Thunder Force has Jason Bateman in the supporting role of a small-time baddie whose superpower is that he has crab pincers for hands. It’s a funny gag, and Bateman makes the most of it by not seeming to make much of it at all. His blasé attitude both grounds the film’s reality and heightens his absurdity: Though his showiest moment comes in an ’80s fantasy dance sequence, he wins the biggest laugh of the movie simply by crab-walking out of the frame.
Also pretty good are the costumes by Carol Ramsey, including the almost cartoonishly broad-shouldered suits on an oily politician known as The King (Bobby Cannavale), and the high-fashion-Hot-Topic looks served up by supervillain Laser (Pom Klementieff) with the runway-worthy entrances to match.
And, well, in terms of things Thunder Force has going for it, that’s about it.
Otherwise, it’s a slog from start to finish, a superhero comedy starring Melissa McCarthy and Octavia Spencer that does a disservice to every noun in that description. Sometimes, with unfunny comedies, one can at least take solace in the fact that the people who made it seem like they had fun. (Say what you will about Superintelligence, McCarthy’s last film with Thunder Force writer-director Ben Falcone, but at least she and Cannavale looked like they were enjoying each other’s company onscreen.) Most of the people involved in Thunder Force seem like they’re twiddling their thumbs until it’s time to clock out.
The unnecessarily convoluted story begins in 1983, when Earth is struck by cosmic rays that grant superpowers to individuals genetically predisposed toward sociopathy. This results in a world overrun by supervillains (or “Miscreants”), with no superheroes to stop them. You might assume this event would significantly alter the course of human history, giving rise to new research, new tech, new laws, and new cultural norms aimed at dealing with the Miscreant problem. But you’d be giving Thunder Force too much credit. In this movie’s telling, not much has changed at all, aside from a little extra property damage here and there.
The one person who does seem determined to do something is a little girl named Emily whose parents are killed by Miscreants. She grows up to be a genius scientist and tech entrepreneur (Spencer) and eventually perfects a formula for creating superheroes. One oopsie later, both Emily and her human wrecking ball of a buddy, Lydia (McCarthy), have been granted powers: invisibility for Emily, super-strength for Lydia. So the two team up to battle the Miscreants in their hometown of Chicago — and only Chicago, apparently, since Thunder Force can hardly be bothered to acknowledge that other places exist.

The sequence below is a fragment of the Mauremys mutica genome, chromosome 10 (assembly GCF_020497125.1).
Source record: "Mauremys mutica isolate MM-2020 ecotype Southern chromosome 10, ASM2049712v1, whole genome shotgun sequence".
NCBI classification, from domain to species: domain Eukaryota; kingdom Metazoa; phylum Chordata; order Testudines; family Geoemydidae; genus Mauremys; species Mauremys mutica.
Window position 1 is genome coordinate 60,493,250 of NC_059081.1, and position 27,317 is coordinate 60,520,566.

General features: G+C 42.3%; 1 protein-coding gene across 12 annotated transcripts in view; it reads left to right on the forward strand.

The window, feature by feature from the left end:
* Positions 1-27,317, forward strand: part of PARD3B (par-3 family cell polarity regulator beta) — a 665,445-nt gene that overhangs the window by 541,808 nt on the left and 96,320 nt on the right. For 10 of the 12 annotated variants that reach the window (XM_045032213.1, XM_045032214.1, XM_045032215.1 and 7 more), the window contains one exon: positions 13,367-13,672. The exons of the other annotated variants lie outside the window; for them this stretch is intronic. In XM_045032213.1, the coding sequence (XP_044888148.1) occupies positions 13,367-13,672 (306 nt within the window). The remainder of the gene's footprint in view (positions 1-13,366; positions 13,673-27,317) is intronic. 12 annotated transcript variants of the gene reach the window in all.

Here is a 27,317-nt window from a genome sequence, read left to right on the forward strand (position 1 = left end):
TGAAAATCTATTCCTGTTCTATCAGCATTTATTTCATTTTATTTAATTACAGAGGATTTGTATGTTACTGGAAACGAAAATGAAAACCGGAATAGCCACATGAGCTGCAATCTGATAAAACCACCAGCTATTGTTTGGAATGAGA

As ever, McCarthy seems game for whatever dumb shit the film has to throw at her, up to and including slurping down raw chicken breasts with grotesque abandon. (That they don’t look remotely like real raw chicken breasts makes the joke feel both less gross and more pointless.) But Lydia lacks the precise characterization that has defined McCarthy’s other roles, and instead comes out a warmed-over retread of her previous work. Imagine her character in The Heat with less anger and more eyeliner, and you’re like 80% there.
And that’s McCarthy getting the better end of the bargain. As her co-lead, Spencer is stuck playing the straight woman to McCarthy’s wild child, without enough chemistry between them to sell that dynamic as anything but thankless. Even her power seems chosen to let her fade into the background while Lydia gets to show off. The one notable attribute she gets is a catchphrase of sorts, which seems vaguely intended to empower women in STEM: “I’m not a nerd, I’m smart! There’s a difference!” O…kay? Is that really something a 40something tech billionaire is still harping on in 2021?
Almost nothing about this movie works, and it’s definitely for lack of trying.
But that’s the level Thunder Force is operating at throughout. Almost nothing about this movie works, and it’s definitely for lack of trying. Some twists come so out of the blue it feels like entire scenes are missing, while others become obvious an hour before they’re finally revealed. The action sequences plod along without any sense of style or momentum, seeming to stop only when they’ve gone on long enough to tick off the “action scene” box on the superhero-movie checklist. Meanwhile, large chunks of time are devoted to repeating jokes that weren’t that clever to begin with. Do you think it’s hilarious to say “thunder force” out loud in a deep voice? Well, Thunder Force does, and it’s going to spend five minutes trying to beat you into submission by doing it over and over.
Ostensibly, Thunder Force is about two heroes trying to save the world, and yet the movie demonstrates no curiosity whatsoever about either the world it’s created, or the real world it exists in now. It’s interested only in how any of it affects Lydia, and barely even that. At one point, Lydia throws a bus down a street, and Emily immediately scolds her for her impetuousness: “You could have hurt someone!” But it’s not clear how Emily would know that Lydia didn’t. Neither of them actually see the bus land, or go over to see if anyone was injured, and the camera doesn’t either.
And why would it? To think to do so would require Thunder Force to have a heart or a brain. It would mean the movie understanding there’s a whole world that doesn’t revolve around whatever wacky thing McCarthy is doing, and wanting to make an effort to see what else is out there. Thunder Force is too inept and apathetic to be truly wicked, in the way of one of its Miscreants. But it’s certainly not a journey worthy of a superhero.
Thunder Force is now streaming on Netflix.